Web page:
"It will not only cause famine and poverty, but will also impact negatively on
South Africa and other neighbouring countries."
He said South Africans should expect new pressure on the country's
"Zimbabwe's current misery will increase and lead to more unwelcome
refugees entering South Africa... This will place more pressure on the
availability of scarce infrastructures like housing and jobs. The burden on
South African taxpayers will also increase, as the government's
responsibility to provide aid to Zimbabwe increases," he said.
Zimbabwe's Land Minister, Joseph Made, was quoted on state radio at the
weekend saying the number of farmers affected was much less than the
CFU claimed, but would not specify the numbers.
Farmers who ignore the deadline will be liable to two years in jail or a 20 000
Zimbabwe dollars fine or both.
A CFU representative expressed fears of violence on the farms as the
deadline passed and farmers vowed to continue working.
"There are fears of violence. We do anticipate there will be violence and we
hope it will be curtailed," said Williams.
Some tobacco farmers who had made a special application to the
government to continue farming until the end of next season, early next
year, had their request turned down, according to the state-run Herald
The CFU representative said on Friday that, in addition to farmers who have
to stop operations, an estimated 232 000 farm workers would also have to
stop working on Monday in line with the amended law.
Zim farmers broaden their horizons
21 June 2002 12:27
Authorities in Mozambique and Zimbabwe have launched a probe into
claims by provincial authorities that Zimbabwean commercial and peasant
farmers were seizing arable land along the border with Mozambique.
"We have had reports of illegal land occupations from the Manica provincial
authorities, the most serious case of which involves a major Zimbabwean
tobacco grower," national director of land mapping and planning Jose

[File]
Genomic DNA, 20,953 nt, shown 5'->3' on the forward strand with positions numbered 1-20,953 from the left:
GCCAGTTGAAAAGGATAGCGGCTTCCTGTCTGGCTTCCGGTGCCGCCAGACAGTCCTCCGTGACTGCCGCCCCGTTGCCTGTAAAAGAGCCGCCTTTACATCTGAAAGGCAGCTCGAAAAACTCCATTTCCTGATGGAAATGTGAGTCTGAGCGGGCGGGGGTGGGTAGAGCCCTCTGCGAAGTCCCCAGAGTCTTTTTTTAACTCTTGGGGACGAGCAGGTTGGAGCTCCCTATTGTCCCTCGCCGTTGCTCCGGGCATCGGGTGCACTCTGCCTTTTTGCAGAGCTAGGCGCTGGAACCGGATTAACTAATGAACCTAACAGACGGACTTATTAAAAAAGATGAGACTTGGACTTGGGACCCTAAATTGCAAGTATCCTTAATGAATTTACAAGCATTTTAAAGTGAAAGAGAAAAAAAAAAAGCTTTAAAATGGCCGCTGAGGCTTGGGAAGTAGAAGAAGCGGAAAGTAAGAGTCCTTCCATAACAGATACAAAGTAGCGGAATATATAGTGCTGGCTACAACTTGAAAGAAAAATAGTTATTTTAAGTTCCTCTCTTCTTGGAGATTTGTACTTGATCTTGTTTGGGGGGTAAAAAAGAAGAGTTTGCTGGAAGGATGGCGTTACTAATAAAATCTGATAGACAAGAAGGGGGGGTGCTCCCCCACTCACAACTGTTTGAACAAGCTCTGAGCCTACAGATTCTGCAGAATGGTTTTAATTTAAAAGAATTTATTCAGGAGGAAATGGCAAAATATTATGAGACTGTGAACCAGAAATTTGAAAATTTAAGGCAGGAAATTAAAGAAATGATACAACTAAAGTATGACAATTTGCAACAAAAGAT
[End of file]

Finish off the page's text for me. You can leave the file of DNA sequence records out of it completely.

Mucombo said on Friday.
Mucombo said authorities in one district of Mussorize reported that
Zimbabweans have been extending their farms across the border into the
fertile lands of the central Manica province.
"There have also been persistent reports of Zimbabwean peasants violating
the border in different locations," he said.
Mucombo said governments of the two countries have agreed to form a
technical commission to probe the issue.
The commission is expected to examine whether the border demarcations
of the 1930s still stand or have suffered illegal alterations.
Mucombo said it was not clear that the alleged Zimbabwean invasions are
linked to the controversial land reforms in Zimbabwe, which have seen many
white commercial farmers losing land to the government for redistribution
amongst landless blacks.
Meanwhile, a Mozambican government plan to resettle some Zimbabwean
farmers who legally requested land for lease is still under consideration.
However, farmers who have asked for very large land holdings have had their
requests turned down by Maputo, for fear of importing the Zimbabwean
In Mozambique, all land belongs to the state and can only be leased for a
period of up to 50 years.
Tanzania suspends gem
The Tanzanian Government has suspended all
mining in the north of the country after up to
42 miners died following the failure of a fresh
The disaster happened on Thursday at
Mererani, near Mount Kilimanjaro - the only
place in the world where the gemstone
tanzanite is found.
Daniel ole Njoolay, the
for Arusha, said there
would be no more
mining in the area until
all the bodies had
Fourteen have been
retrieved so far.
The victims are about
125 metres (410 feet)
about 300 metres (985